Theresa May has announced a £300 million package of cultural and creative deals with China, including plans for Cornwall’s Eden Project to open a water-themed educational centre in the coastal city of Qingdao.
And she unveiled a new agreement between the Department for Digital, Culture, Media and Sport and China’s State Administration of Cultural Heritage for a three-year programme of activity to develop cultural heritage co-operation.
The Prime Minister, who is on the final day of a three-day trip to China, said that, as well as supporting jobs in the UK, the deals would “deepen the strong ties” between the people of the two countries.
They are the latest in a succession of cultural links which will see China’s famous terracotta warriors arrive in Liverpool for a major eight-month exhibition next week.
1. A Serpentine Pavilion in Beijing modelled on the Serpentine Gallery in London’s Kensington Palace Gardens.
2. ITV hits Poldark and Mr Selfridge to be shown on Chinese TV.
3. Ten animated feature films to be co-produced by the UK’s Zycon Media (UK) and China’s DeZerlin, with each to be followed by an animated television series, employing hundreds of artists, technicians, and performers over eight years.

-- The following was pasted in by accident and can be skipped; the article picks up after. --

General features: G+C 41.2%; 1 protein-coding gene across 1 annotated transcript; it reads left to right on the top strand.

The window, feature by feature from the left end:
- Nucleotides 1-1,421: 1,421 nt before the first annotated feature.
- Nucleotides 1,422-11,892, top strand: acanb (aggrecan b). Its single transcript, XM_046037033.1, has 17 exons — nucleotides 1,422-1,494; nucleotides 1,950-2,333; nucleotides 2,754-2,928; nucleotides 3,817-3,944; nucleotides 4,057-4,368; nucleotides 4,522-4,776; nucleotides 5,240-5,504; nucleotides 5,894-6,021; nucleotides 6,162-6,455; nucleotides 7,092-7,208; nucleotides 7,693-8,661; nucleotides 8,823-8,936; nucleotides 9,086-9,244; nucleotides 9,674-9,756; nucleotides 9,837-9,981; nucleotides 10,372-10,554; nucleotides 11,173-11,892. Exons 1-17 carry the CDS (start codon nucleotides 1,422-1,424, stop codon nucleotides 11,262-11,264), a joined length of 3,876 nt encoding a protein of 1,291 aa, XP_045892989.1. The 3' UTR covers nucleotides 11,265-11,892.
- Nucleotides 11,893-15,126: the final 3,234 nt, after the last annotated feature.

4. Joint production of the fifth season of children’s animation Octonauts by UK company Silvergate Media and China’s CCTV Animation.
5. The development by Merlin Entertainments Plc of a Dungeon attraction in Shanghai, and a Little Big City in the capital, as well as the opening in 2019 in Beijing of China’s third Legoland Discovery Centre.
6. A water-based tourism and education centre to open in 2020 in Qingdao by the Eden Project International and China Jinmao Holdings Limited, as well as pre-planning for an Eden project in a former limestone mine near the city of Tianjin.
Mrs May said: “Both the UK and China have rich and distinctive cultures of which we are rightly proud. Today’s agreements mean we will work even more closely together, collaborating on film festivals, theme parks, architecture, history and much more.
“By sharing our history and culture we will also deepen the strong ties between our two peoples.”
The creative industries is the UK’s fastest-growing sector, employing one in every 11 in the workforce, according to Downing Street.
The UK is keen to secure a slice of the work expected to be generated as the cultural and creative sector grows to reach a predicted 5% of China’s GDP by 2020.
A 2016 British Council survey found that 82% of Chinese respondents regarded the UK as attractive – more than any other G20 country.